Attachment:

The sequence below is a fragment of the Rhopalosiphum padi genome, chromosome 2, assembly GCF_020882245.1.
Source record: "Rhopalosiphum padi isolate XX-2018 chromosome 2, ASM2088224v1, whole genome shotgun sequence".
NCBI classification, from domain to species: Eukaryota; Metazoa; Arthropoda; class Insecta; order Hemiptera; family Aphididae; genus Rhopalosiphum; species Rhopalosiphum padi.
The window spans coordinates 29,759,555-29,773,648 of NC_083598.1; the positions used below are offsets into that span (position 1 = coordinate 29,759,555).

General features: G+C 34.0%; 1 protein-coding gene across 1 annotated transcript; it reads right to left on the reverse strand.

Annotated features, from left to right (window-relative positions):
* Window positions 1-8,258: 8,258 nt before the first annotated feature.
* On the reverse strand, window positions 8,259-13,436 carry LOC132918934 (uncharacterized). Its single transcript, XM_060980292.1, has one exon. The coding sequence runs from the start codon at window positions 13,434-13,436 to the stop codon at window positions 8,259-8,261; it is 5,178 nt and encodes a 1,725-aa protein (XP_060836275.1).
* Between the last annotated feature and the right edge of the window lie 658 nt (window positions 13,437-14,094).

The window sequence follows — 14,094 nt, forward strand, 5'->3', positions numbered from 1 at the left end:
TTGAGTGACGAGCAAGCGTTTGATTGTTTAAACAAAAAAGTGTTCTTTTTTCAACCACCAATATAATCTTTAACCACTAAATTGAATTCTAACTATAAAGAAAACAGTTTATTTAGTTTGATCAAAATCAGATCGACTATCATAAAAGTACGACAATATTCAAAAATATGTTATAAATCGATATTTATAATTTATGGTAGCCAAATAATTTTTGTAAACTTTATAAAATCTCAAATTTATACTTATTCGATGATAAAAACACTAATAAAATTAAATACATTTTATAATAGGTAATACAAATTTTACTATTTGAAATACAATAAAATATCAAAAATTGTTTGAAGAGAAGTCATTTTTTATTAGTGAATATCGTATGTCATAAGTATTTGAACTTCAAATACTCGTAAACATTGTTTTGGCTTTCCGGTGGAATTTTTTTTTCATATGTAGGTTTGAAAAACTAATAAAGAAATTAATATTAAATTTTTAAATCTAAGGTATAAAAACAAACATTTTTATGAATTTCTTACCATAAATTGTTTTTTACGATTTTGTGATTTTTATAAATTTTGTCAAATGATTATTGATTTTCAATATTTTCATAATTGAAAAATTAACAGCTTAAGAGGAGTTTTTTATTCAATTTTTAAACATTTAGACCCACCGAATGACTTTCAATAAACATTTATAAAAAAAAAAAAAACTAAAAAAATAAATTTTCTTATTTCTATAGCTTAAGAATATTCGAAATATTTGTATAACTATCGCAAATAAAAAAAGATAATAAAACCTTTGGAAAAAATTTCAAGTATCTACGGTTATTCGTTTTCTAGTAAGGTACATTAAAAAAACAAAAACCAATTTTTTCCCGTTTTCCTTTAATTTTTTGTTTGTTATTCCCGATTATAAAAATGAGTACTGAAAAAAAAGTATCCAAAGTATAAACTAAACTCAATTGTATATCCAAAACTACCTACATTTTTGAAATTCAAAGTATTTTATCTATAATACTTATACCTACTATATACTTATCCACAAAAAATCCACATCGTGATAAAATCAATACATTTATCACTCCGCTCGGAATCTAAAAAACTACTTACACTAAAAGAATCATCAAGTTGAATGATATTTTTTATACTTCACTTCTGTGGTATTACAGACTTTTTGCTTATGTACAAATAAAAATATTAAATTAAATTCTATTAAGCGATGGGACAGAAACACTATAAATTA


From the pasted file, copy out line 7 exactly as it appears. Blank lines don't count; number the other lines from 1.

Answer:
* Window positions 1-8,258: 8,258 nt before the first annotated feature.